I am a graduate from the University of Rochester where I spent 4 year obtaining a Bachelor of Science in Cell and Developmental Biology. During that time, I also minored in Psychology as a Social Science. I then completed a fifth year through a "Take Five" program in which students propose and complete a self-created sixteen-credit course itinerary to study for academic enrichment. Currently, I am studying to become a paralegal.
I have experience in teaching during both high school and college. During high school, I participated in a Peer Tutor program, during which I tutored students individually as well as in groups through a "Think Tank" after school program. In college, I was a Teaching Assistant for an upper level biology course along with five other undergraduates. Following that, I worked in partnership with a professor to teach Biology 101, an introductory Biology class for non-science majors. I created a large portion of the course work, lesson plans, and testing material. I also completed two course of Independent Research under the direction of a Biology professor in his lab which studied the reproduction of Drosophila melanogaster.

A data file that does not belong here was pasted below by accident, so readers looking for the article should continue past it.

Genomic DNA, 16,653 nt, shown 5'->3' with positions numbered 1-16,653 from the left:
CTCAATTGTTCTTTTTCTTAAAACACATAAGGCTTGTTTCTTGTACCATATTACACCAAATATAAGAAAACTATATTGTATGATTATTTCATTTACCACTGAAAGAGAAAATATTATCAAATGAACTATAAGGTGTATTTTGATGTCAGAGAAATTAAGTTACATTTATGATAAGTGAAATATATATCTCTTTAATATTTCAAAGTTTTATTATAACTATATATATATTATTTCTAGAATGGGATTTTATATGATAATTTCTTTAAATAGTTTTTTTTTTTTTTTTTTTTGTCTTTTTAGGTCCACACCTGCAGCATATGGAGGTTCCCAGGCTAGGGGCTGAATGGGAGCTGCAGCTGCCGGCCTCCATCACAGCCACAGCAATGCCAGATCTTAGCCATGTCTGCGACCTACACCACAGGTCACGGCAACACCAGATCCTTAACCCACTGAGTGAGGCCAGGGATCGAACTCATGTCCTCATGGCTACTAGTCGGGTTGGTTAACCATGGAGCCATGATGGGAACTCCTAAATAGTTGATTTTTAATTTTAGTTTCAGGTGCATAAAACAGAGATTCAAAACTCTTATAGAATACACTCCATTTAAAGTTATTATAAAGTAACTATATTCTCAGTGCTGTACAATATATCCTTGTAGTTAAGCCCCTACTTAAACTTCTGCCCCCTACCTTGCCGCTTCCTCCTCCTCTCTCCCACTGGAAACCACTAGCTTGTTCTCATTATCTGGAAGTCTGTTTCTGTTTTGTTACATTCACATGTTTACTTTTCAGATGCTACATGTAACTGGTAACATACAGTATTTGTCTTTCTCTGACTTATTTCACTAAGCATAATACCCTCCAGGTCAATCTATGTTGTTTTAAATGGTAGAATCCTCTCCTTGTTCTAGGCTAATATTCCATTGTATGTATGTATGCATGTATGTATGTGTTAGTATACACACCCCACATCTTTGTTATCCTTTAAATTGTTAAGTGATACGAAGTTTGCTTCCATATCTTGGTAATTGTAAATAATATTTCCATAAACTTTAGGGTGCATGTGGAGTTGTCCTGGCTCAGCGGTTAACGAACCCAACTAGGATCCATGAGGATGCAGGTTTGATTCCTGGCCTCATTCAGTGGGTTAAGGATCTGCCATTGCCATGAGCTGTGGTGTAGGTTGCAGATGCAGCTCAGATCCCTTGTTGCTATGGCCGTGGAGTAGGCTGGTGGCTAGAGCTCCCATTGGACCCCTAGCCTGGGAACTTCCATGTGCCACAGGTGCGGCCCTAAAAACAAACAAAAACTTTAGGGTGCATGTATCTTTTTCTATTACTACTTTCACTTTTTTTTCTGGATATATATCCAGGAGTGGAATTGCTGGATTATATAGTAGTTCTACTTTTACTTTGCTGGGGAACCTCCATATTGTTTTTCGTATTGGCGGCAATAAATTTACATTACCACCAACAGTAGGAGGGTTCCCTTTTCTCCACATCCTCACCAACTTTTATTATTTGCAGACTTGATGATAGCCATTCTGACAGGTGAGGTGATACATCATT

I'm most passionate about teaching Mathematics and Biology. However, I am able to tutor a wide variety of subjects and I'm open to tutoring students of any age. My teaching philosophy is to equip students with the intellectual tools and skills that they need to tackle academic challenges, first with my guidance and then eventually, independently. As a first generation college student, I was largely left to my own devices to develop effective methods of studying and learning to be successful in my coursework. I find it immensely rewarding to pass along this knowledge in order to help others succeed.
Outside of academia, my passions are my husband and children, reading, politics, knitting, and hiking.
Education & Certification
Undergraduate Degree: University of Rochester - Bachelors, Cell and Developmental Biology
Hiking, Reading, Politics, Knitting
Elementary School Math
High School Biology
High School English
High School Writing
Middle School Science
Middle School Writing
Q & A
What is your teaching philosophy?
The best way for me to help a student become an independent learner is to show them that they already have or can learn the skills necessary to solve a problem. I encourage students to first brainstorm about the different ways to approach their coursework, and only after selecting the best method should they begin the task of solving a problem. Once students get in the habit of doing this, they can learn more independently in a wide variety of situations.